Dealing With One-Sided Cases
Jul 28, 2020
Last week, we discussed two-rubric prescribing and the confusion in cases with many rubrics leading to many remedies. This week, let's dive into one-sided cases, some of the most difficult cases that come to homeopaths, the ones with very few symptoms. Hahnemann recognized this also and wrote about it in the Organon in Aphorisms 172 through 184. He described these cases as one-sided and are less amenable to cure. Let’s review each of the Aphorisms and really understand what he was sharing with us.
These Aphorisms are in common language and not from any translation. They are simple explanations of the content in layman's terms.
- Aphorism 172 – In reference to the cure of cases, Hahnemann recognized that some difficult cases are those with too few symptoms. In his described methods for removal of disease in previous Aphorisms, he told of the importance of the whole person and understanding the multitude of symptoms. But when there are few symptoms, the system for cure changes.
- Aphorism 173 – Those diseases with few symptoms are less amenable to cure and are termed one-sided. Typically only one or two symptoms obscure all other symptoms. They occur chiefly in the class of chronic diseases.
- Aphorism 174 – The principle symptom may either be an internal complaint or may be an affection of a more external kind. The latter are generally distinguished by the name of local maladies.
- Aphorism 175 – In internal one-sided diseases, it is usually the homeopath's inability to see the more subtle symptoms that would lead him/her to perceive the disease correctly.
- Aphorism 176 – Still there are diseases when careful examination does not lead to but one or two severe and often violent symptoms. All other symptoms will remain hidden.
- Aphorism 177 – These cases are very rare. The job of the homeopath is to understand these symptoms as completely as possible and to use them to select the very best remedy most homeopathically indicated.
- Aphorism 178 – When the correctly prescribed medicine provides a similar artificial disease, it will sometimes annihilate the malady. This happens most often when the few morbid symptoms are very striking, decided, uncommon, and peculiarly distinctive.
- Aphorism 179 – More often though, the medicine that was first chosen will be only partially effective and not perfectly suitable because there were too few symptoms to accurately guide to the best remedy.
- Aphorism 180 – When the imperfect first remedy is given, it will often bring forth new, previously unseen symptoms. These are often a part of the remedy that has been given or other symptoms that have not been experienced before.
- Aphorism 181 – It is possible that some of the new symptoms could have come forth as a result of the remedy first employed. They owe their origin to the remedy but it must be understood that they could only have appeared as a result of the individual expressing them. Now that the new symptoms have appeared, they become a part of the whole disease picture and should be used to find the next best homeopathically indicated remedy.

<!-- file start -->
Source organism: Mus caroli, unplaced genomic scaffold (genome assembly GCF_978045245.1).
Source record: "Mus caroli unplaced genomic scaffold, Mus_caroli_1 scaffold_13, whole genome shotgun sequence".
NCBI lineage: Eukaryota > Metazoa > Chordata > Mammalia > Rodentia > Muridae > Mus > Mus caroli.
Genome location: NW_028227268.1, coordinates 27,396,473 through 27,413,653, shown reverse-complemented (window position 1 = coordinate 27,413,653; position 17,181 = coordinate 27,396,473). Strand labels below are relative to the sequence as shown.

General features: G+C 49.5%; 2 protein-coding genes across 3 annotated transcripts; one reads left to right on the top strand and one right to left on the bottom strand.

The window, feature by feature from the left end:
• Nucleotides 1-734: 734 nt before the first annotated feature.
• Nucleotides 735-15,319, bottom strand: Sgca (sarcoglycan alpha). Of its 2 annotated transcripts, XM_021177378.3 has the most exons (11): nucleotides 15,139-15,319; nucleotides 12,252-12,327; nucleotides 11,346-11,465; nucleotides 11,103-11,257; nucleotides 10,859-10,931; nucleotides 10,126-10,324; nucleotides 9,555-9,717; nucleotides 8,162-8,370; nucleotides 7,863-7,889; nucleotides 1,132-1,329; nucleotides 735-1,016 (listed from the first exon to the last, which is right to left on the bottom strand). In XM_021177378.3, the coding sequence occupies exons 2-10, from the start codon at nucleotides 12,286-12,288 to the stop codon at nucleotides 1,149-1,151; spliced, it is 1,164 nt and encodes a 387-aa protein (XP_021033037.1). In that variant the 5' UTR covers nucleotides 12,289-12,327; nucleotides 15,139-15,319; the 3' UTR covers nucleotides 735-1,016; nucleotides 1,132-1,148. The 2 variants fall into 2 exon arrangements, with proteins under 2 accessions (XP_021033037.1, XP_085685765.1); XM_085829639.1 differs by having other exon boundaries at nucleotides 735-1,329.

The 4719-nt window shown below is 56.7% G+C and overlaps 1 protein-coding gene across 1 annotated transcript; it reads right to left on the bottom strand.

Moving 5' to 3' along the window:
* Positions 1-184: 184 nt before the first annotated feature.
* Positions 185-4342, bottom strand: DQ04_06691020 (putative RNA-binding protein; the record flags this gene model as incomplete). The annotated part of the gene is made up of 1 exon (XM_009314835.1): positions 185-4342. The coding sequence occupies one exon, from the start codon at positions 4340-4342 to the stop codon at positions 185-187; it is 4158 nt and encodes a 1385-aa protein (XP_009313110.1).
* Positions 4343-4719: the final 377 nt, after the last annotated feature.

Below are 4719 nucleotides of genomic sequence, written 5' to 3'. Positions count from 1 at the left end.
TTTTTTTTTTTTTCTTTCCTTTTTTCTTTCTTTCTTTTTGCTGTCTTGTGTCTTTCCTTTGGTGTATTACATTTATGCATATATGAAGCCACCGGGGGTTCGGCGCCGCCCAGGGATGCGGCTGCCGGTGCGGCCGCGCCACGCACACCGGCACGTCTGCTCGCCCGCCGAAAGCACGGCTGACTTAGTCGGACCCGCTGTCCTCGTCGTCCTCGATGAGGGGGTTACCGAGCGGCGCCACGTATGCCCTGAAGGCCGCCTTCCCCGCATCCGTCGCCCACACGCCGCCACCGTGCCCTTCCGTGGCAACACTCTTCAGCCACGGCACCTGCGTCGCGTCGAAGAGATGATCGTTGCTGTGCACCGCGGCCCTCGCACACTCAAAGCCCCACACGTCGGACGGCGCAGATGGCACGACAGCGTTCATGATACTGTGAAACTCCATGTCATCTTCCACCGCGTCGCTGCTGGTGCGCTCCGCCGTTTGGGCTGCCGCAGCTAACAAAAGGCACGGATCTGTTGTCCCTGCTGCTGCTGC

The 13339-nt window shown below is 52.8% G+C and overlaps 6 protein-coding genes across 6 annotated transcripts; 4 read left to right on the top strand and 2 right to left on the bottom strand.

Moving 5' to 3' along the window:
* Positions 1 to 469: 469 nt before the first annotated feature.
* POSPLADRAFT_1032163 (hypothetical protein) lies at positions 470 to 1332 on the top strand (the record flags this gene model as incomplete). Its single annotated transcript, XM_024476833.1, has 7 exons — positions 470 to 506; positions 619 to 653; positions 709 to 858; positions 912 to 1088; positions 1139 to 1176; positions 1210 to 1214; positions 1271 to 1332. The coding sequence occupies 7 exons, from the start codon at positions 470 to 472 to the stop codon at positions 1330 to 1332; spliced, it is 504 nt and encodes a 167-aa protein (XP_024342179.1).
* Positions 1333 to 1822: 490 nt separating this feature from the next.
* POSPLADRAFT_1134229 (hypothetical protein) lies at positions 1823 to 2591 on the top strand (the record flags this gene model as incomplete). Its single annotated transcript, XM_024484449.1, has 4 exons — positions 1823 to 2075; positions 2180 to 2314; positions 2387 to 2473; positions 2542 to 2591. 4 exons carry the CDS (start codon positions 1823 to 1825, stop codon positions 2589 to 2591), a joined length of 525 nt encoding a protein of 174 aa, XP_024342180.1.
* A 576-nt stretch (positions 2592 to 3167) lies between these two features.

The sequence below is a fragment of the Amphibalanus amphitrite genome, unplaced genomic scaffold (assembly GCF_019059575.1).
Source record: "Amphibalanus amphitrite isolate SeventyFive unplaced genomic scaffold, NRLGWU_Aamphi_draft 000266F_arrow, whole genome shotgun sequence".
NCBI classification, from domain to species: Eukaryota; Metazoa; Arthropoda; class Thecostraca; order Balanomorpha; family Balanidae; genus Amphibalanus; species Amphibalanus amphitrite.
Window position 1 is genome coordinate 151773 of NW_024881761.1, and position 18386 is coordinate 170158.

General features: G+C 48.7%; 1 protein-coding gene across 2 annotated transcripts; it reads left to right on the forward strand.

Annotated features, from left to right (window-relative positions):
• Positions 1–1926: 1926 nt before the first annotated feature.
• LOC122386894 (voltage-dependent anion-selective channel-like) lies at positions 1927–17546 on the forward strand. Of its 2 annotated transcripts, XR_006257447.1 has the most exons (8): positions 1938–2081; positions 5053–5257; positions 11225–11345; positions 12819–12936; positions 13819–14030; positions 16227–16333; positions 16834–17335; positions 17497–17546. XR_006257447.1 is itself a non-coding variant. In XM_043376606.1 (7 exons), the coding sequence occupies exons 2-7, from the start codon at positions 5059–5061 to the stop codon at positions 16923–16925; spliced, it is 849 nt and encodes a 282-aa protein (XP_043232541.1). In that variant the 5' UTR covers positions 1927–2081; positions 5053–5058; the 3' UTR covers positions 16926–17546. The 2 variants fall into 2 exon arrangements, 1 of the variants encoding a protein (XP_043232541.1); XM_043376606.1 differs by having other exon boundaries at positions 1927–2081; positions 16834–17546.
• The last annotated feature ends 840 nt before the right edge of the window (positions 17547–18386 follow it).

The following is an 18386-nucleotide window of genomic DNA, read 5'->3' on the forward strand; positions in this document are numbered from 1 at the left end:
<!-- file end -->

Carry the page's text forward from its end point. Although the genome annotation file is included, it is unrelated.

- Aphorism 182 – The imperfect first remedy, owing to its limited and too few symptoms upon which it was prescribed, serves to complete the full picture of disease and helps us choose a more suitable second remedy.
- Aphorism 183 – When the first remedy ceases to have a beneficial effect, assuming that a new more morbid condition does not appear that requires more immediate action, a new examination of the disease must take place. We must take the case again new and fresh, based on the new, more complete picture of the disease that now includes more symptoms that can guide us to the best homeopathically indicated remedy.
- Aphorism 184 – After the second remedy has been given, it is necessary to watch for a positive response. When the movement of the case has ceased, then the case must be approached anew. (Sometimes the change of potency is what is necessary.) This should be repeated by finding the next most homeopathically indicated remedy and repeating the process until the case has cured.
As we can see, Hahnemann described the process of starting with too few symptoms, giving the best-indicated remedy, and finding out what appears next. The person could only show new symptoms of the remedy as a result of their susceptibility and those new symptoms that appear are unique to the person. Only that one individual, with those unique symptoms, could have produced a partial proving of the remedy. This brings more symptoms to the surface and gives a better picture of the person’s disease.
It is then necessary to retake the case based on the new picture of the person's disease and the new set of symptoms. Once a new homeopathically indicated remedy is found and prescribed, it is necessary to wait and see the response. Once a response is exhausted, it is now time to change something about the remedy. Usually, a new higher potency of the same remedy will reestablish movement in the case again. Once movement has ceased again, it may be necessary to find a better, more homeopathically suited remedy to complete the cure. This process should be repeated until cure has ensued.
Please share your experiences in the comments below! All others may benefit from them. These are rare but not uncommon cases to have to deal with.
Keep the conversation going! I would love to hear your questions and thoughts below!